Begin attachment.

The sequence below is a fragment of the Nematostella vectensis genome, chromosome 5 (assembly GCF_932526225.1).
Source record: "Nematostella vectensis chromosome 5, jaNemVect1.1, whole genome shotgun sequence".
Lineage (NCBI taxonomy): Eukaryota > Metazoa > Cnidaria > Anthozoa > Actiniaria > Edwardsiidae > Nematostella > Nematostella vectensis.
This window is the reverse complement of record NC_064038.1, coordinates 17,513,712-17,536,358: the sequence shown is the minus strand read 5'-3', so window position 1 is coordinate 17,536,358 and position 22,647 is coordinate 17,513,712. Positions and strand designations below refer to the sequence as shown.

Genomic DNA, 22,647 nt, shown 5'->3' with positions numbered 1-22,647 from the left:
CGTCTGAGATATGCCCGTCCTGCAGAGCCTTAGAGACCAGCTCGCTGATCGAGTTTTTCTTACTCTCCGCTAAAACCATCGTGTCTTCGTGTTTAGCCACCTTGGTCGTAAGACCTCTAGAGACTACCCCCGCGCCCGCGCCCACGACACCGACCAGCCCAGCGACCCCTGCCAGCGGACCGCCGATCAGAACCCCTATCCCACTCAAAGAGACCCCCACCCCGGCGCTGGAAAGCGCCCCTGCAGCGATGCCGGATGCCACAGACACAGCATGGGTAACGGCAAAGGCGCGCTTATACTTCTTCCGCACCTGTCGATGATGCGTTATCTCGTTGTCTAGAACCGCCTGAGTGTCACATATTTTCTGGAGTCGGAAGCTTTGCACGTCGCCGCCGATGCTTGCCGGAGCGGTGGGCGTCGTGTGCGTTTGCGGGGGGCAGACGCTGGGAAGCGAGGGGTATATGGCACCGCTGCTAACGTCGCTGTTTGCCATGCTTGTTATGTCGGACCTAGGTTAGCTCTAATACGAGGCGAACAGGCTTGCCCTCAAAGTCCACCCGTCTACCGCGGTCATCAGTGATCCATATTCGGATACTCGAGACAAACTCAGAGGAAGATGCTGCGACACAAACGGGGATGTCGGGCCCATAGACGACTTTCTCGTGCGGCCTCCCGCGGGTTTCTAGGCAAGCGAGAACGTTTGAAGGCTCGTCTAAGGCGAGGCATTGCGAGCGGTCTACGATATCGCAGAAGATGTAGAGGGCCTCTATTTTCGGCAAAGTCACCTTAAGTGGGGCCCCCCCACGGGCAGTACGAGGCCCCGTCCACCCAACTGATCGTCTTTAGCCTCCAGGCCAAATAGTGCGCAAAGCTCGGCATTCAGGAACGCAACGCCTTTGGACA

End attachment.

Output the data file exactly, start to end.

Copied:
The sequence below is a fragment of the Nematostella vectensis genome, chromosome 5 (assembly GCF_932526225.1).
Source record: "Nematostella vectensis chromosome 5, jaNemVect1.1, whole genome shotgun sequence".
Lineage (NCBI taxonomy): Eukaryota > Metazoa > Cnidaria > Anthozoa > Actiniaria > Edwardsiidae > Nematostella > Nematostella vectensis.
This window is the reverse complement of record NC_064038.1, coordinates 17,513,712-17,536,358: the sequence shown is the minus strand read 5'-3', so window position 1 is coordinate 17,536,358 and position 22,647 is coordinate 17,513,712. Positions and strand designations below refer to the sequence as shown.

Genomic DNA, 22,647 nt, shown 5'->3' with positions numbered 1-22,647 from the left:
CGTCTGAGATATGCCCGTCCTGCAGAGCCTTAGAGACCAGCTCGCTGATCGAGTTTTTCTTACTCTCCGCTAAAACCATCGTGTCTTCGTGTTTAGCCACCTTGGTCGTAAGACCTCTAGAGACTACCCCCGCGCCCGCGCCCACGACACCGACCAGCCCAGCGACCCCTGCCAGCGGACCGCCGATCAGAACCCCTATCCCACTCAAAGAGACCCCCACCCCGGCGCTGGAAAGCGCCCCTGCAGCGATGCCGGATGCCACAGACACAGCATGGGTAACGGCAAAGGCGCGCTTATACTTCTTCCGCACCTGTCGATGATGCGTTATCTCGTTGTCTAGAACCGCCTGAGTGTCACATATTTTCTGGAGTCGGAAGCTTTGCACGTCGCCGCCGATGCTTGCCGGAGCGGTGGGCGTCGTGTGCGTTTGCGGGGGGCAGACGCTGGGAAGCGAGGGGTATATGGCACCGCTGCTAACGTCGCTGTTTGCCATGCTTGTTATGTCGGACCTAGGTTAGCTCTAATACGAGGCGAACAGGCTTGCCCTCAAAGTCCACCCGTCTACCGCGGTCATCAGTGATCCATATTCGGATACTCGAGACAAACTCAGAGGAAGATGCTGCGACACAAACGGGGATGTCGGGCCCATAGACGACTTTCTCGTGCGGCCTCCCGCGGGTTTCTAGGCAAGCGAGAACGTTTGAAGGCTCGTCTAAGGCGAGGCATTGCGAGCGGTCTACGATATCGCAGAAGATGTAGAGGGCCTCTATTTTCGGCAAAGTCACCTTAAGTGGGGCCCCCCCACGGGCAGTACGAGGCCCCGTCCACCCAACTGATCGTCTTTAGCCTCCAGGCCAAATAGTGCGCAAAGCTCGGCATTCAGGAACGCAACGCCTTTGGACA